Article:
The Mormon Church tries to prove on psychological grounds that the witnesses to the Book of Mormon must have been telling the truth. It does this by eliminating the lust for money, the fear of notoriety, the fear of the loss of power, the fear of embarrassment as motives for the witnesses not retracting their testimony. Christians perform the same conjuring trick with the facts in relation to showing the apostles really believed Jesus rose from the dead. The truth of the matter is that religion thrives on pipe-dreams. Humanism shows that we all believe many things just because we want them to be true. Another disability regarding psychological proofs is that they can be used to prove the story of anybody who claims to have had supernatural experiences and every religion has its mystics who contradict the mystics of every other cult. The Book of Mormon gives the most explicit approval for the doctrine of eternal damnation for unforgiven sinners which begins at death that was ever in a Christian book. It threatens anybody who rejects it as the word of God with this everlasting punishing (Mormon 8:17/3 Nephi 29). It says that anybody who believes in Christ and is open to the Holy Spirit will see that the Book is from God. It says that anybody who believes the Bible will believe the Book of Mormon (Mormon 7:9). There was great pressure put by the book itself on the witnesses to make themselves see visions of the plates and the angel saying the book was true.

The Mormon Church rejects the testimony of Harris seeing only with his spiritual eyes as irrelevant for it says he could have seen real plates in a vision. It is adamant that spiritual vision does not add up to seeing just in the imagination. They cite the episode when Harris was accused of having imagined the vision and when he said he saw the plates as sure as others could see his own hand. But all visionaries say what they have seen is as real as anything of this world.

Whitmer said that no man could see an angel except in the spiritual state and that was the kind of vision he had when he saw the angel with the plates. He said the vision was seen in the body too. Whitmer was lying for he knew from his Bible that when Abraham had a vision of three angels the angels looked so normal that he thought they were just men. Whitmer would have followed the thinking of the times that when Jesus appeared after his resurrection nobody needed to be in a spiritual state to see him.  What else did he lie about when he lied about the reason for seeing the plates in the vision when there was no need to see them that way?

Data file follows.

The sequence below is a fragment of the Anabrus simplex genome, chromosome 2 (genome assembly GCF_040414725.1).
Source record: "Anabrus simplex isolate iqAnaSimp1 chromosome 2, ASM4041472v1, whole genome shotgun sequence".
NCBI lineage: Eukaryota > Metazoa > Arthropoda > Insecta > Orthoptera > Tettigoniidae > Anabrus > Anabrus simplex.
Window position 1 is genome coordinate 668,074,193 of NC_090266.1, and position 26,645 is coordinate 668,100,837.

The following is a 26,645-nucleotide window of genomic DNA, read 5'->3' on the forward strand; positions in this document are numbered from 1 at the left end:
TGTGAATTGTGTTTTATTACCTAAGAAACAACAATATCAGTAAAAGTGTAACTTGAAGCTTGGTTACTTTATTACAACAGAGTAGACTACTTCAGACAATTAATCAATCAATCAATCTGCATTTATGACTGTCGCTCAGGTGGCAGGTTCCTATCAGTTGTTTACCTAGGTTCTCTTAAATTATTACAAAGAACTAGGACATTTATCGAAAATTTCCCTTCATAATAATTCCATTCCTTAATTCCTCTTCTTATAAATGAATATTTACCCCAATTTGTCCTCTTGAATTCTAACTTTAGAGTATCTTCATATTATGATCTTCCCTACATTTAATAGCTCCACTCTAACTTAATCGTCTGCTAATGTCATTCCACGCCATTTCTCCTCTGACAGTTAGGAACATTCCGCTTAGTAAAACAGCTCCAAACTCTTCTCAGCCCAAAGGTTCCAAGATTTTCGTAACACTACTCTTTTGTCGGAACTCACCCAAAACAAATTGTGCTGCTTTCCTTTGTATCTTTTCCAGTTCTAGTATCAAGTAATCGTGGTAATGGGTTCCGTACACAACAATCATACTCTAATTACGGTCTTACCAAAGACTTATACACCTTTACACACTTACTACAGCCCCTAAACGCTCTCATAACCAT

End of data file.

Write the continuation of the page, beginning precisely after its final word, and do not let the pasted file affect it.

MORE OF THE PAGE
The Book of Mormon itself justifies a low standard for judging that a vision is from God when it says that Lehi had a dream and accepts that that dream was a revelation (1 Nephi 8:2). When it does that how can you expect the witnesses not to believe that imagination and dreams about gold plates are real?
 
YOUNG AND THE DOUBTING WITNESSES
 
Brigham Young admitted in his Journal of Discourses, Vol 7, page 164, that some of the Book of Mormon witnesses doubted that they had seen the angel though they had handled the plates and talked with a few angels. This would mean two of the three first and main witnesses. The three witnesses alone were the important ones for only they claimed that the translation was correct and divinely inspired. The others only seen plates. Why should we believe the three when there have been times that more reliable people have reported visions and were not accused of being mean scoundrels by their own Church like the three were? The Catholic Church has had many visionaries with better credentials. Also, the Book of Mormon says that three witnesses are enough. Why then are three witnesses not enough when there are a number of visionaries of the plates and at least three of them doubt their experience and think it was not real?

Incredibly the Mormon Church uses the following answer to avoid the implications of what Brigham wrote. “Immediately after writing that some of the witnesses to the Book of Mormon who hefted the gold plates and spoke to an angel and doubted Brigham referred to the case of a young man in the quorum of the Twelve who had the same experience and apostatised afterwards like many others. Brigham did not accuse the three witnesses of the Book of Mormon or the eight other ones of doubting afterwards. He meant the other unofficial witnesses.”